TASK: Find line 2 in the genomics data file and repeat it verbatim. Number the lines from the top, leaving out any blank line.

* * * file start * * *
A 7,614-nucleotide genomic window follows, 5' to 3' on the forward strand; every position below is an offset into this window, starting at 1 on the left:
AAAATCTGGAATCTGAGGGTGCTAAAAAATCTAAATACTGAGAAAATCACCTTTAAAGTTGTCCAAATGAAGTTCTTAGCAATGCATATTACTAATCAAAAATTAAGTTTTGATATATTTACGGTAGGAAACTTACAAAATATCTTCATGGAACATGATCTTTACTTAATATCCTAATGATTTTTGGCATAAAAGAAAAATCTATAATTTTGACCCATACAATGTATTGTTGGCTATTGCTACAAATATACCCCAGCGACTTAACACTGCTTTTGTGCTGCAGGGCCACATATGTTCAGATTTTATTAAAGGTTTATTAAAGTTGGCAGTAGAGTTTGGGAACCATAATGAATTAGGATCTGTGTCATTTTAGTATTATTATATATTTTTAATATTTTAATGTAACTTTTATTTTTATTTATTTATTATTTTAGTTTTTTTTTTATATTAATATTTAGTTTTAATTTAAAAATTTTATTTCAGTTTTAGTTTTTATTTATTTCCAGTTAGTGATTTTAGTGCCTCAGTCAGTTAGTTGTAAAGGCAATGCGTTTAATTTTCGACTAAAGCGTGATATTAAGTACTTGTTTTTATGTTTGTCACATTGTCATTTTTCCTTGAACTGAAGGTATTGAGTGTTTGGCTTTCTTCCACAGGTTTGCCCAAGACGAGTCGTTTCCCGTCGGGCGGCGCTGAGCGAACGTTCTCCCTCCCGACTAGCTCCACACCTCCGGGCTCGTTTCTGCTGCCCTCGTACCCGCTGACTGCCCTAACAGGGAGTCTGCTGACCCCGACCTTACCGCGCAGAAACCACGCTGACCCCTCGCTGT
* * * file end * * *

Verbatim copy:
AAAATCTGGAATCTGAGGGTGCTAAAAAATCTAAATACTGAGAAAATCACCTTTAAAGTTGTCCAAATGAAGTTCTTAGCAATGCATATTACTAATCAAAAATTAAGTTTTGATATATTTACGGTAGGAAACTTACAAAATATCTTCATGGAACATGATCTTTACTTAATATCCTAATGATTTTTGGCATAAAAGAAAAATCTATAATTTTGACCCATACAATGTATTGTTGGCTATTGCTACAAATATACCCCAGCGACTTAACACTGCTTTTGTGCTGCAGGGCCACATATGTTCAGATTTTATTAAAGGTTTATTAAAGTTGGCAGTAGAGTTTGGGAACCATAATGAATTAGGATCTGTGTCATTTTAGTATTATTATATATTTTTAATATTTTAATGTAACTTTTATTTTTATTTATTTATTATTTTAGTTTTTTTTTTATATTAATATTTAGTTTTAATTTAAAAATTTTATTTCAGTTTTAGTTTTTATTTATTTCCAGTTAGTGATTTTAGTGCCTCAGTCAGTTAGTTGTAAAGGCAATGCGTTTAATTTTCGACTAAAGCGTGATATTAAGTACTTGTTTTTATGTTTGTCACATTGTCATTTTTCCTTGAACTGAAGGTATTGAGTGTTTGGCTTTCTTCCACAGGTTTGCCCAAGACGAGTCGTTTCCCGTCGGGCGGCGCTGAGCGAACGTTCTCCCTCCCGACTAGCTCCACACCTCCGGGCTCGTTTCTGCTGCCCTCGTACCCGCTGACTGCCCTAACAGGGAGTCTGCTGACCCCGACCTTACCGCGCAGAAACCACGCTGACCCCTCGCTGT